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million Yemenis, or 14 percent of the population, have been forced to flee their homes because of the crisis. Most of them have been displaced multiple times over a number of years. 


million people in Yemen are in dire need of humanitarian assistance and protection services, two thirds of the population.


million Yemenis suffer from high levels of acute food insecurity, including 6 million people on the brink of famine. 

About the Crisis in Yemen

Yemen, located at the southern end of the Arabian Peninsula, remains the world’s worst humanitarian crisis. Nine years of war have driven more than 4.5 million people from their homes and 21.6 million are in dire need of humanitarian assistance and protection services. Yemen remains among the top six largest internal displacements in the world. 

Since violence broke out in late March 2015, Yemen - already one of the poorest countries in the Middle East – has seen its economy shrink by more than half. Less than half of Yemen’s health facilities are functioning and many that remain operational lack basic equipment and are unable to deliver minimum essential services. Nearly 90 percent of the population has no access to publicly supplied electricity. Key public service employees, including Yemeni health workers and two-thirds of all Yemeni teachers, have not received a regular salary in years.

Years of economic decline and institutional collapse are pushing the country to the brink of a large-scale famine, with 17.3 million people—over half of the population—suffering from high levels of acute food insecurity and 6 million people who are just one step away from famine. Internally displaced Yemenis are most at risk of food insecurity; studies show that displaced families are four times more at risk of falling into famine than the rest of the Yemeni population. Their situation has been further compounded by the COVID-19 pandemic, outbreaks of preventable diseases and climate-induced natural disasters.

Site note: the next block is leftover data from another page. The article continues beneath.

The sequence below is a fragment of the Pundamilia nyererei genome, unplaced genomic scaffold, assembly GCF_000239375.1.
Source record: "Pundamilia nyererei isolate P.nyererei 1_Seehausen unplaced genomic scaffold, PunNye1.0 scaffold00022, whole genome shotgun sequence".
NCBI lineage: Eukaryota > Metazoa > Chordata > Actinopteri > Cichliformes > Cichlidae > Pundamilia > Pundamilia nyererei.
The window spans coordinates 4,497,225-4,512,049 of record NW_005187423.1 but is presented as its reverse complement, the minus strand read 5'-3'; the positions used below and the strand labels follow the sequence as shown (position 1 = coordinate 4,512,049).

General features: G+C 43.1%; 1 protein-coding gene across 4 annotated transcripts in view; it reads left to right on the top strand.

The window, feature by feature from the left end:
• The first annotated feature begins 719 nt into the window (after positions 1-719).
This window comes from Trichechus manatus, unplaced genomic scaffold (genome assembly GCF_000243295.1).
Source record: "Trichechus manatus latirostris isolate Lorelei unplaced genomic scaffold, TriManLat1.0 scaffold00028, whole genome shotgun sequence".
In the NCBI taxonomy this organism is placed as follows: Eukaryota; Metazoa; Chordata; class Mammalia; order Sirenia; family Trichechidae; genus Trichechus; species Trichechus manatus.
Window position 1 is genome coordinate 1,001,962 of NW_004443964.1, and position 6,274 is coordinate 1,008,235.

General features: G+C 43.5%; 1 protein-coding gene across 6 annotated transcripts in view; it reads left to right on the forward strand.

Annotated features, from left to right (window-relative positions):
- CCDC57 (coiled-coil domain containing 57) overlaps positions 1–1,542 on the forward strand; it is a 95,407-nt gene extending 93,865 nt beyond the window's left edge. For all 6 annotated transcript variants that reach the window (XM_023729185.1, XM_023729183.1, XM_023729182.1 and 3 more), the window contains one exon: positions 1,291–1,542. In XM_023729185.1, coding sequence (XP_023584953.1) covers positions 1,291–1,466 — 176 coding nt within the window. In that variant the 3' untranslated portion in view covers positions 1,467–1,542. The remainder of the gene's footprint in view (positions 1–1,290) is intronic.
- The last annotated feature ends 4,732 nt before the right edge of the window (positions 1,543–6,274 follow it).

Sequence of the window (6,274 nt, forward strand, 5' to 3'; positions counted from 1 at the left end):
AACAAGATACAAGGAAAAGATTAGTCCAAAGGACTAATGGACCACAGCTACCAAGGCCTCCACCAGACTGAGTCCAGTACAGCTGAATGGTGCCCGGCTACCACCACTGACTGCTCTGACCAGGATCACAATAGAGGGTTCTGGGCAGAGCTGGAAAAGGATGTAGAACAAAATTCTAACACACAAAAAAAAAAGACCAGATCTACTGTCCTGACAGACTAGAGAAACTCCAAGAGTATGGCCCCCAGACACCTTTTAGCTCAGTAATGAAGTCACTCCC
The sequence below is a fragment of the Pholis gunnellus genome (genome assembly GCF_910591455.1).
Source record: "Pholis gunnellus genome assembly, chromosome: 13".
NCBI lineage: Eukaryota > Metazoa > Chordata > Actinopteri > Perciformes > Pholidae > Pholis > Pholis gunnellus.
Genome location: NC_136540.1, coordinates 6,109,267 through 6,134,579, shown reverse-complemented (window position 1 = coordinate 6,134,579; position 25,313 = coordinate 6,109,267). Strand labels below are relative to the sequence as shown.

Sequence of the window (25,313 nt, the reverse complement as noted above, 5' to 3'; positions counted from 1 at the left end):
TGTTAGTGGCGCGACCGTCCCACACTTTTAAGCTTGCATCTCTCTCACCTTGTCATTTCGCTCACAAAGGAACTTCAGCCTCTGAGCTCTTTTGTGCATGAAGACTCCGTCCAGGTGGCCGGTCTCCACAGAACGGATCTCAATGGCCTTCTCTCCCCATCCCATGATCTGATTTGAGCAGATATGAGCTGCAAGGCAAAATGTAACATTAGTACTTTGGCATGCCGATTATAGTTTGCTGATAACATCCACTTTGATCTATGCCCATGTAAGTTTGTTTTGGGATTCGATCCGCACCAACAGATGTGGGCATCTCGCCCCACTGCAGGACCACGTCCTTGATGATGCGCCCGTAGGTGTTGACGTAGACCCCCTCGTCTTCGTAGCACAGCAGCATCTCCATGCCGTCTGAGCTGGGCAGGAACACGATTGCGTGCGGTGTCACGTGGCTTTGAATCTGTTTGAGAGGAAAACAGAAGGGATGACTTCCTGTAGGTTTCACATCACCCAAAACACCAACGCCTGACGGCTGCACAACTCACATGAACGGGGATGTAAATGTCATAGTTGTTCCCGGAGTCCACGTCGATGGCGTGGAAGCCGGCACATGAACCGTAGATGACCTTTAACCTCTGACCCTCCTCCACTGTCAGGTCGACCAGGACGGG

Despite the conflict, Yemen hosts 137,000 refugees and asylum seekers from Somalia and Ethiopia, making it the world’s second largest host of Somali refugees.


Displaced Yemenis need our help

What is UNHCR doing to help in Yemen?

Despite challenging circumstances, the UN Refugee Agency is on the ground delivering lifesaving support to millions of displaced Yemenis as well as to refugees and asylum-seekers across the country.

Protection and food security remain the top priorities. UNHCR is helping displaced Yemeni families meet their basic needs through the provision of shelter, essential household supplies, cash assistance, registration services and legal aid. The cash-assistance program reaches more than one million people every year.

During the COVID-19 pandemic, UNHCR has also been supporting health facilities, distributing hygiene kits and promoting activities to raise awareness about the disease.

Learn more about What We Do.


Stories from the Yemen crisis

Yemen Crisis Explained

What is it like to be a woman in Yemen?

See all stories about the Yemen refugee crisis >

Yemen Refugee Camps and Settlements

Somali family sits near their shelter in Kharaz refugee camp in Yemen.

Somali refugee family sits near their shelter
in Kharaz refugee camp, Yemen.

  • More than three quarters of all displaced persons in Yemen are women and children and at least 26 percent of displaced households are female-headed.
  • Approximately 66 percent of the internally displaced in Yemen live in dangerous locations, characterized by widespread food insecurity and lack of basic services.
  • 2.7 million Yemeni children are currently out of school.
  • An estimated 15.4 million people need water, sanitation and hygiene (WASH) assistance and services.
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